In addition, the present Plaça de la Gardunya will have to be reconceived as a single, indivisible unit, both in formal and functional terms, along with the Boqueria Market.

For it to cease being a merely residual, ill-defined space, it is necessary firstly that the Market no longer turn its back to the Plaça as it does at present, and it must become the natural and only access for vehicles and goods.

This obsession with the permeability of the facade provides the key to understanding the building which will house the new uses demanded by the programme. A new building of small surface area (12.6 x 12.6 m) and some 20 m tall will take the place of the old one which has recently been removed. The small surface area taken up and its central position with relation to the overall area are this building's main virtues. On each floor, a central core of accesses with an elevator occupies the area closest to the present-day market. The remaining free floor space measures 90 m. The Restaurant de la Gardunya will occupy the ground floor and loft. The other floors will house the various administrative offices. The public lavatories will be located in the basement. The building, completely of glass, will be protected by a series of metal laths where it emerges to the exterior by the side and above the roofing. Its industrial language is in keeping with that employed for the Market itself, alongside which it will form a unified whole.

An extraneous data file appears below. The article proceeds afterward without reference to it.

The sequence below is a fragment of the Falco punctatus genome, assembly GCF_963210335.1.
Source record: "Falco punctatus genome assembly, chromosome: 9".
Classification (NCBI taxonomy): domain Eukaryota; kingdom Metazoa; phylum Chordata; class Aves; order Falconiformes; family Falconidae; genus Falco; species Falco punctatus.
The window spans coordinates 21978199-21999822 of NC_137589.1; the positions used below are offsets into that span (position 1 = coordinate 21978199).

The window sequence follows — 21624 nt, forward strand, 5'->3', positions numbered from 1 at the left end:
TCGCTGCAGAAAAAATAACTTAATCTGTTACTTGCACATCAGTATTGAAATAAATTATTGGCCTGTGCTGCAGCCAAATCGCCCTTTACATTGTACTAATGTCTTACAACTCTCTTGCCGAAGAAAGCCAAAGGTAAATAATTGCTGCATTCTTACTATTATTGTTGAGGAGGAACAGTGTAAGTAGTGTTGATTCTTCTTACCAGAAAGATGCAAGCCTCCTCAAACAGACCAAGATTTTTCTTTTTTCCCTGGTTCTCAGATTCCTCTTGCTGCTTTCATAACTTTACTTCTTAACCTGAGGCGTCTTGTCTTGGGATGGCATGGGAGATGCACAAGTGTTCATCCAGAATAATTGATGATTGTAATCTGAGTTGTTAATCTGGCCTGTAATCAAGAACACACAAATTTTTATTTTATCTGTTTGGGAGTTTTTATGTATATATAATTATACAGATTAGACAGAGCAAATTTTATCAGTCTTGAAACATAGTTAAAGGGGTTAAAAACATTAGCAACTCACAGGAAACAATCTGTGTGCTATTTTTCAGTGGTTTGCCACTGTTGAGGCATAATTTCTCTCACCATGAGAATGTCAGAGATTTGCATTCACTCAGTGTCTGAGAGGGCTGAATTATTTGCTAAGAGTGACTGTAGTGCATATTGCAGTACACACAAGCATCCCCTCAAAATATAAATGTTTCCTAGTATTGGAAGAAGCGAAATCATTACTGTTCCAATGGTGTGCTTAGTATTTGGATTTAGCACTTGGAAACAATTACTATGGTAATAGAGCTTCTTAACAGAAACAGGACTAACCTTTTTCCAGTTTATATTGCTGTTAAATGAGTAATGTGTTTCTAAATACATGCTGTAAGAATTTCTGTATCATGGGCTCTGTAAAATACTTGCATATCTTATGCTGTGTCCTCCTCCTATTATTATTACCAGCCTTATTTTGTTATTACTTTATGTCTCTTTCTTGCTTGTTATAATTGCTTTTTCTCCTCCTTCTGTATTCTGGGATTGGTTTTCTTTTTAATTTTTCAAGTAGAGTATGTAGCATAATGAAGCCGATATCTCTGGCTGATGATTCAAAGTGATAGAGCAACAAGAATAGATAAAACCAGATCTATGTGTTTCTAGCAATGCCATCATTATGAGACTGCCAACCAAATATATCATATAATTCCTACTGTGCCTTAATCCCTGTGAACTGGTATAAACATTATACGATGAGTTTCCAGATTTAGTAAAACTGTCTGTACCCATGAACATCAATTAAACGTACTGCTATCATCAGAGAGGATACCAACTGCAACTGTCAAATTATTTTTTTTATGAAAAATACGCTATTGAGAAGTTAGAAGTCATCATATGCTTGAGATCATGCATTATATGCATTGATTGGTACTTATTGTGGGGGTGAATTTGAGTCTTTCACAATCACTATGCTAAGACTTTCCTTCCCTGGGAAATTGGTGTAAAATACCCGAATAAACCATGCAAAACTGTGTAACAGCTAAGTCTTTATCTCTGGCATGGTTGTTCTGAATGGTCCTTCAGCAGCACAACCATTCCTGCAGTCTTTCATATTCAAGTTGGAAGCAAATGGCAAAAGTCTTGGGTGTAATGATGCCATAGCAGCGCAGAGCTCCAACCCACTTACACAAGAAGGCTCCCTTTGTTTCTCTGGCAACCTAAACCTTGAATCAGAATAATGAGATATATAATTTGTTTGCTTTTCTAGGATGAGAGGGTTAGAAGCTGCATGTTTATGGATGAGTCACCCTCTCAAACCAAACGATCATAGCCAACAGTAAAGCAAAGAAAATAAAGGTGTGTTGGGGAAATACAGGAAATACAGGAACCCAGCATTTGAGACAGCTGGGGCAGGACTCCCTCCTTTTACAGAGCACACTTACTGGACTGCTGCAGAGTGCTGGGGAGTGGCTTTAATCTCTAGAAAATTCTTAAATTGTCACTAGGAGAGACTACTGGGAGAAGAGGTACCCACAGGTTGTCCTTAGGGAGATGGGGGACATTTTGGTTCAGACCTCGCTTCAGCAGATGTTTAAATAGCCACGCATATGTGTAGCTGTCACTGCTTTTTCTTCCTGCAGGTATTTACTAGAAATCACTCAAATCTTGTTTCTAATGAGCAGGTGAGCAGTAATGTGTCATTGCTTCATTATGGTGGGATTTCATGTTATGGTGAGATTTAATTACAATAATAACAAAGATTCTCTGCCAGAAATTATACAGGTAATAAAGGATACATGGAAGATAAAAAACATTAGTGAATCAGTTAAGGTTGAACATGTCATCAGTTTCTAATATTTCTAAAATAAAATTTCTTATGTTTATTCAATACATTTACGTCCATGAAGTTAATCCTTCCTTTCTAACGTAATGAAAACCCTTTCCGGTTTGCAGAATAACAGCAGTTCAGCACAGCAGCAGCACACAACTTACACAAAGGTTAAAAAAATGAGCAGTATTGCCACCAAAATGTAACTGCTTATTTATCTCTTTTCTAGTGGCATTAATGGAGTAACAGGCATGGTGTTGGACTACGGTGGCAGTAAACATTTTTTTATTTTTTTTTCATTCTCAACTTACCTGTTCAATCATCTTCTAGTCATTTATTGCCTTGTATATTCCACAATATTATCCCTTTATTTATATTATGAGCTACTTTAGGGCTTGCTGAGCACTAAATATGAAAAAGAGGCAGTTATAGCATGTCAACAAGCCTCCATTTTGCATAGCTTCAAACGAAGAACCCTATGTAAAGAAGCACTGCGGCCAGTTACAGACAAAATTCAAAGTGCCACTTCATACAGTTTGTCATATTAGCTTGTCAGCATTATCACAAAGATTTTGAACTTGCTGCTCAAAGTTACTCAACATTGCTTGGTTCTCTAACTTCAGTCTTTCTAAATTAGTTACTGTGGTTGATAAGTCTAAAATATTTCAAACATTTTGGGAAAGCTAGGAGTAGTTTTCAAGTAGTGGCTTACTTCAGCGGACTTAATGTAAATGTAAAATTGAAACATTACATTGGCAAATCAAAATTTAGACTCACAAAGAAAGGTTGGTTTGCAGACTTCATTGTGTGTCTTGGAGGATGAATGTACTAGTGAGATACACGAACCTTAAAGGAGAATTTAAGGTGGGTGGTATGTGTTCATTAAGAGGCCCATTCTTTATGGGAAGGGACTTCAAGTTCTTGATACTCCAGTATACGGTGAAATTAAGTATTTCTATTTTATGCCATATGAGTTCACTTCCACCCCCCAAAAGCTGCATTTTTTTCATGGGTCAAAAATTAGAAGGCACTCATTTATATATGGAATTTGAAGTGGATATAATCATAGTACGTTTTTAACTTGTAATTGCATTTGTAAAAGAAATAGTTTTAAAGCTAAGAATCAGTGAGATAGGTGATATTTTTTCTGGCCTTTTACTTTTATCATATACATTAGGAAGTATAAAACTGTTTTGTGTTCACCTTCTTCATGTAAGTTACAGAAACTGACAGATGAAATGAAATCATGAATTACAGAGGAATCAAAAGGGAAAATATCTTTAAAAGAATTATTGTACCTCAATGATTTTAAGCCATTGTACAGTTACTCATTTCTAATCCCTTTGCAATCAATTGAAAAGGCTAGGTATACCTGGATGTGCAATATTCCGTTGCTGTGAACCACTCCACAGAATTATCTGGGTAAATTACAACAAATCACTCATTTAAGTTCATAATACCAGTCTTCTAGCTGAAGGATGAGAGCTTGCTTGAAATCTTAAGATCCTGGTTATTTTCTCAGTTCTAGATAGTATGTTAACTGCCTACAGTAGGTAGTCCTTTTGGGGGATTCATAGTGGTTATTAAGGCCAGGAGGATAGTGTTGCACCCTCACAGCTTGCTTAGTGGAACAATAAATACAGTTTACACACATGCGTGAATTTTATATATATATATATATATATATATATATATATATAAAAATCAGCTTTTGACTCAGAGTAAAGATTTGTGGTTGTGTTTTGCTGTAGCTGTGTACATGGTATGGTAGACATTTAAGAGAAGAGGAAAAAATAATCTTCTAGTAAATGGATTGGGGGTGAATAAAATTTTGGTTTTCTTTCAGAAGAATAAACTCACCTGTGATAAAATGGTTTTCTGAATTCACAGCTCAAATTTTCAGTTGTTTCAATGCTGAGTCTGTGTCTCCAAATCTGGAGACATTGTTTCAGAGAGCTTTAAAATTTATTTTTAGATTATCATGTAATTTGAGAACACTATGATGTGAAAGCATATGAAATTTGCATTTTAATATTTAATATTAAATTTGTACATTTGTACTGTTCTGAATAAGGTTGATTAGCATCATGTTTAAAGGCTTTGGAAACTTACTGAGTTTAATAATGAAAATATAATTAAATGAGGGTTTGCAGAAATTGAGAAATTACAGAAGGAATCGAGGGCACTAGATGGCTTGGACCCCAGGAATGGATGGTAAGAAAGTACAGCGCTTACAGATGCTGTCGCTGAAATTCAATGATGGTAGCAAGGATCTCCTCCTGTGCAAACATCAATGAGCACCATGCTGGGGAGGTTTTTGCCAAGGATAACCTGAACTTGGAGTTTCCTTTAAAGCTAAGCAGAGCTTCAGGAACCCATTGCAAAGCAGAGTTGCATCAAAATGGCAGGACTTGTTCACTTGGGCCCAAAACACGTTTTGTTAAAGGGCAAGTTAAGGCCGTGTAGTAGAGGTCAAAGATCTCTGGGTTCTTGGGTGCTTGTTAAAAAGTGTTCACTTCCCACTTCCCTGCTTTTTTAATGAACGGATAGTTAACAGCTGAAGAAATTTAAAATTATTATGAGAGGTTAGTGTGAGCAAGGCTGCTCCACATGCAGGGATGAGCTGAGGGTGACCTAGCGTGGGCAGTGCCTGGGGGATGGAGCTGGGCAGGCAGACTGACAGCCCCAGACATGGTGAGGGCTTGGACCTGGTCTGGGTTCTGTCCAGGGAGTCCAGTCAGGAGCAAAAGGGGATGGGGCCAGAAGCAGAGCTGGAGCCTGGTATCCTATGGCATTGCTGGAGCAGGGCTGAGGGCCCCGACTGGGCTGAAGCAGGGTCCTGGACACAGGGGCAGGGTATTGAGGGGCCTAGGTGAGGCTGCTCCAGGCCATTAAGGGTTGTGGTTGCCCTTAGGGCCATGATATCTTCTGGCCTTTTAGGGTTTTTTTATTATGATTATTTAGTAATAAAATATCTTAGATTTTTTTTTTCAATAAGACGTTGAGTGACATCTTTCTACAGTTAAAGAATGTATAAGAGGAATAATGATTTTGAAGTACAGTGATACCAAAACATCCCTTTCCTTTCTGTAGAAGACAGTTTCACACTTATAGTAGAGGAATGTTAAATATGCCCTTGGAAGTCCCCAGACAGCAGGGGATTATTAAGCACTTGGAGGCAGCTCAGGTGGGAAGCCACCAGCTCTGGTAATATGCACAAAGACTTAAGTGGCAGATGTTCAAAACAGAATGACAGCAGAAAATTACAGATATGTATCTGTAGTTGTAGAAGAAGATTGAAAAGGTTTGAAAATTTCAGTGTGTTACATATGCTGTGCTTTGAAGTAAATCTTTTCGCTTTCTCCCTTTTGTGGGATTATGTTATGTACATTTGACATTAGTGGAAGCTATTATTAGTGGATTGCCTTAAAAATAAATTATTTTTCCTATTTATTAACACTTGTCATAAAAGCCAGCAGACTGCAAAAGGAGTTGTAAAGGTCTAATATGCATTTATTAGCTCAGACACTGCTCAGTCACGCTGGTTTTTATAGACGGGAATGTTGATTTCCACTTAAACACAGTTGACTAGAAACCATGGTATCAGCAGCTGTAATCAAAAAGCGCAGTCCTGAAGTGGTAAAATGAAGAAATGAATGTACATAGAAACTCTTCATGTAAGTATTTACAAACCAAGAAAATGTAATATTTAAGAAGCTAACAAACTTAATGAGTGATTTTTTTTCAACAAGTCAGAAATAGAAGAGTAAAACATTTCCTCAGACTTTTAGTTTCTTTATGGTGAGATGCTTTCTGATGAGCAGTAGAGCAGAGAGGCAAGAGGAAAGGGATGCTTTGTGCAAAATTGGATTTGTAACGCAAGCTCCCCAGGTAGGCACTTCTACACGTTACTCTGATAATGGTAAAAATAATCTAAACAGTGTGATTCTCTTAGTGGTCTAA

Within the overall design of the Plaça de la Gardunya, the problem of general accessibility for goods will be resolved, as will that of rubbish removal. This will mean a change of position for the present-day rubbish shredder and will increase the permeability of the set of vertical accesses in the underground refrigeration chambers or perhaps allow them to be done away with entirely.